On Tuesday, Iowa Judge Karen Romano granted Planned Parenthood of the Heartland’s request and stayed enforcement of the Iowa Board of Medicine’s rule banning the use of telemedicine for medication abortions.
The rule, which was approved by the Iowa Board of Medicine in August, requires in-person meetings between doctors and patients for the administration of medication abortions as well as direct after-care services. The rule was set to go into effect on November 6.
Planned Parenthood challenged the rule, arguing it was politically motivated because it directly targets its telemedicine practice, through which physicians at 15 rural clinics use a remote-controlled system to see patients and disperse abortion medication. The system was the first of its kind and has the potential to revolutionize abortion access in rural communities, which is why the practice has been a target of anti-choice lawmakers.
“The Iowa Board of Medicine’s rule puts the health and well-being of Iowa women in jeopardy,” said Planned Parenthood of the Heartland Medical Director Jill Meadows in a statement. “It will not end abortion; it will only make it more challenging for a woman to have an abortion early in her pregnancy. It will delay access and force some women to obtain a surgical abortion later in pregnancy.”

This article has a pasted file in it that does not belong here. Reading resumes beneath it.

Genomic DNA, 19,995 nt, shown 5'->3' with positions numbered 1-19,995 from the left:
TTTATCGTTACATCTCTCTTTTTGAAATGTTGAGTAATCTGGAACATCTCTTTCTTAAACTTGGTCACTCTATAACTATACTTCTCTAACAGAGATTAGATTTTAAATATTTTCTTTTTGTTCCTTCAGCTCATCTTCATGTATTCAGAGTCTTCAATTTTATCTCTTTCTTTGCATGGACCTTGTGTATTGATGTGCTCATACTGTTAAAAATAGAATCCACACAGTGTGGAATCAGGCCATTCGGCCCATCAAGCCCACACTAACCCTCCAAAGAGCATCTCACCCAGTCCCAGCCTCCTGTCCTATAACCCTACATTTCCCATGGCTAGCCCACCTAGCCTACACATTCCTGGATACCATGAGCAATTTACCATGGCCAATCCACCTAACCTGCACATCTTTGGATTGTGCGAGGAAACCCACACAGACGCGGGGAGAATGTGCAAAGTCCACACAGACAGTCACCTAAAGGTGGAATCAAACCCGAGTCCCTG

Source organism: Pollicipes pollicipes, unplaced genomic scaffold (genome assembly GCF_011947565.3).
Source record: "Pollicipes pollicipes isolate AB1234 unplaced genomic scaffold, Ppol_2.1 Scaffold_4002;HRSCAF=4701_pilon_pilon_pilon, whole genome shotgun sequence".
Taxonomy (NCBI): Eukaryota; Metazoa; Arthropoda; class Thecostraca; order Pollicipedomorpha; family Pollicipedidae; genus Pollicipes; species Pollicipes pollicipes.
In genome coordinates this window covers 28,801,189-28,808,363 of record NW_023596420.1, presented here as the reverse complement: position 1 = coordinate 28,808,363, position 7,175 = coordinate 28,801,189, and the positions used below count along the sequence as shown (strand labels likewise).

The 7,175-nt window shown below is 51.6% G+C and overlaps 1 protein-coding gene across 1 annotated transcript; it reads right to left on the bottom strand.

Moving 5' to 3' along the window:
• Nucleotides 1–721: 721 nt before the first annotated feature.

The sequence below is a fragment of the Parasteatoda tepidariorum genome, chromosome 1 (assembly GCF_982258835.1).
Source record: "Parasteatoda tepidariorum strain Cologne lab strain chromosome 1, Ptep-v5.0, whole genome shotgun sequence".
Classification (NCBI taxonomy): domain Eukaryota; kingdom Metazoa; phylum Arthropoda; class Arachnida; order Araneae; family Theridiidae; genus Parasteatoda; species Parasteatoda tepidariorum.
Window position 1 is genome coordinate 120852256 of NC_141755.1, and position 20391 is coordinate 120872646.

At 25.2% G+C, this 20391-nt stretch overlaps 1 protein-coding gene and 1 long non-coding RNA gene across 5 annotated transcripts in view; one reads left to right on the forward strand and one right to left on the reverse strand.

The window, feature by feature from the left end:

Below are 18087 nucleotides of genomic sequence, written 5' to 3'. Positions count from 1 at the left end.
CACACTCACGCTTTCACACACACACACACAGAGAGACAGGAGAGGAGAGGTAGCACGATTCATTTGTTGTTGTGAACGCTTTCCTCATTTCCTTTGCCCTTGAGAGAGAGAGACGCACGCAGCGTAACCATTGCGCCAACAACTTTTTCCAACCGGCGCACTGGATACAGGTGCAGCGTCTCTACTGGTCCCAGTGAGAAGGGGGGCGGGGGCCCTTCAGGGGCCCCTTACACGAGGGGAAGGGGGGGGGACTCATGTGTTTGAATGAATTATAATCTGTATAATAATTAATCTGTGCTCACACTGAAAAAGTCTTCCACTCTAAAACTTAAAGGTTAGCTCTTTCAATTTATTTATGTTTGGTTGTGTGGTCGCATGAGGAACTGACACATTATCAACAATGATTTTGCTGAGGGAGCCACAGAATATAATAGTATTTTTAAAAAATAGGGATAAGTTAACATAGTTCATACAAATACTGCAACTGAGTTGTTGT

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Tuesday’s decision is not a ruling on the merits of Planned Parenthood’s challenge. But it does allow the reproductive health-care provider to continue offering medication abortions at those 15 rural clinics while the court challenge proceeds, said Planned Parenthood of the Heartland President and CEO Jill June in a statement. “Our No. 1 priority is the health and safety of our patients,” June said. “Allowing the rule to be ineffective during litigation will ensure that Iowa women can continue to receive safe health care, without delay, from the provider they trust.”
The ruling is the latest in a string of high-profile court challenges stemming from state efforts to curb medication abortions, either incrementally, like Iowa’s telemedicine ban and Texas’ Food and Drug Administration protocol requirements, or entirely, like in Oklahoma, where the state’s highest court recently ruled that state’s law unconstitutional.
The case now proceeds to trial, where the court will hear evidence from attorneys for the Iowa Board of Medicine to support the state’s claim that the restriction is necessary to advance patient safety. Attorneys for Planned Parenthood say no such evidence exists.
A trial date has not yet been set.